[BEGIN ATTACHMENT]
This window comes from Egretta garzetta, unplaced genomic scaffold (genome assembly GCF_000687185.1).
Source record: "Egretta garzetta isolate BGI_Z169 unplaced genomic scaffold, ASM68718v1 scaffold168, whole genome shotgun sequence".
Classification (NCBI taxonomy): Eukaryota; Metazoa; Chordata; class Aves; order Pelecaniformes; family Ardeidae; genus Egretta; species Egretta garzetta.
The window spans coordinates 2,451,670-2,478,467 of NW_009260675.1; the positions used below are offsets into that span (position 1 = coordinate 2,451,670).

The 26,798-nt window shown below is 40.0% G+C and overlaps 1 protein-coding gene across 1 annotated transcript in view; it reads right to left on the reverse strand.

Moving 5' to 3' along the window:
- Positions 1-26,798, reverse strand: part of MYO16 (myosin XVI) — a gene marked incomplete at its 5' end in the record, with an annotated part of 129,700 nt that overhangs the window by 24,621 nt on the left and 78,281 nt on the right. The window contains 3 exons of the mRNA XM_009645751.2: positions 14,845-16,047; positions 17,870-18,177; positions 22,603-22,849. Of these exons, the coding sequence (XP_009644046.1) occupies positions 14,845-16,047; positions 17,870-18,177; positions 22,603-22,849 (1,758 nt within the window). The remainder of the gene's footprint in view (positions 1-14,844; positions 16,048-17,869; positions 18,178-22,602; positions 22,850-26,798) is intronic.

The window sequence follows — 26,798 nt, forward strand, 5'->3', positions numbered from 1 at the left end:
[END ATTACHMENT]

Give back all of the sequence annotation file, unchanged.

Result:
This window comes from Egretta garzetta, unplaced genomic scaffold (genome assembly GCF_000687185.1).
Source record: "Egretta garzetta isolate BGI_Z169 unplaced genomic scaffold, ASM68718v1 scaffold168, whole genome shotgun sequence".
Classification (NCBI taxonomy): Eukaryota; Metazoa; Chordata; class Aves; order Pelecaniformes; family Ardeidae; genus Egretta; species Egretta garzetta.
The window spans coordinates 2,451,670-2,478,467 of NW_009260675.1; the positions used below are offsets into that span (position 1 = coordinate 2,451,670).

The 26,798-nt window shown below is 40.0% G+C and overlaps 1 protein-coding gene across 1 annotated transcript in view; it reads right to left on the reverse strand.

Moving 5' to 3' along the window:
- Positions 1-26,798, reverse strand: part of MYO16 (myosin XVI) — a gene marked incomplete at its 5' end in the record, with an annotated part of 129,700 nt that overhangs the window by 24,621 nt on the left and 78,281 nt on the right. The window contains 3 exons of the mRNA XM_009645751.2: positions 14,845-16,047; positions 17,870-18,177; positions 22,603-22,849. Of these exons, the coding sequence (XP_009644046.1) occupies positions 14,845-16,047; positions 17,870-18,177; positions 22,603-22,849 (1,758 nt within the window). The remainder of the gene's footprint in view (positions 1-14,844; positions 16,048-17,869; positions 18,178-22,602; positions 22,850-26,798) is intronic.

The window sequence follows — 26,798 nt, forward strand, 5'->3', positions numbered from 1 at the left end: